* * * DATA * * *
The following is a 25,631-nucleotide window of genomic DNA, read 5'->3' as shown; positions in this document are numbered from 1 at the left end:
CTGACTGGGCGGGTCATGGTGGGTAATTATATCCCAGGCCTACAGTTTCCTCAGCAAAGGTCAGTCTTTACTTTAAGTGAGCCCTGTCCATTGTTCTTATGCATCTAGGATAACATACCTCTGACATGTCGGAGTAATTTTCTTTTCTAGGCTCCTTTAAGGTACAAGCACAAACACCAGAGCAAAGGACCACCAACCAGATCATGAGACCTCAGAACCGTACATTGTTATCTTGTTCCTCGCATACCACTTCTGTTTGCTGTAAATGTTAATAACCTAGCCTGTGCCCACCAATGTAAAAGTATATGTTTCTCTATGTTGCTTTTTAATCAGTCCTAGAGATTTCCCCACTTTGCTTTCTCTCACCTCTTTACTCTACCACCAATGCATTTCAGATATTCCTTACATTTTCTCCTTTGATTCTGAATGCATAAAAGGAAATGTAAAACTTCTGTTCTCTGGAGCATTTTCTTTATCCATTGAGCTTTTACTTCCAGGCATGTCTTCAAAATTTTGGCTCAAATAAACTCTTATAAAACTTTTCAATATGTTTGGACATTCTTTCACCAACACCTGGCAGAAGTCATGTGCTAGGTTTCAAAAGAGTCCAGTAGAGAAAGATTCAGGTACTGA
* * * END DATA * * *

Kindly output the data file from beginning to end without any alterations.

The following is a 25,631-nucleotide window of genomic DNA, read 5'->3' as shown; positions in this document are numbered from 1 at the left end:
CTGACTGGGCGGGTCATGGTGGGTAATTATATCCCAGGCCTACAGTTTCCTCAGCAAAGGTCAGTCTTTACTTTAAGTGAGCCCTGTCCATTGTTCTTATGCATCTAGGATAACATACCTCTGACATGTCGGAGTAATTTTCTTTTCTAGGCTCCTTTAAGGTACAAGCACAAACACCAGAGCAAAGGACCACCAACCAGATCATGAGACCTCAGAACCGTACATTGTTATCTTGTTCCTCGCATACCACTTCTGTTTGCTGTAAATGTTAATAACCTAGCCTGTGCCCACCAATGTAAAAGTATATGTTTCTCTATGTTGCTTTTTAATCAGTCCTAGAGATTTCCCCACTTTGCTTTCTCTCACCTCTTTACTCTACCACCAATGCATTTCAGATATTCCTTACATTTTCTCCTTTGATTCTGAATGCATAAAAGGAAATGTAAAACTTCTGTTCTCTGGAGCATTTTCTTTATCCATTGAGCTTTTACTTCCAGGCATGTCTTCAAAATTTTGGCTCAAATAAACTCTTATAAAACTTTTCAATATGTTTGGACATTCTTTCACCAACACCTGGCAGAAGTCATGTGCTAGGTTTCAAAAGAGTCCAGTAGAGAAAGATTCAGGTACTGA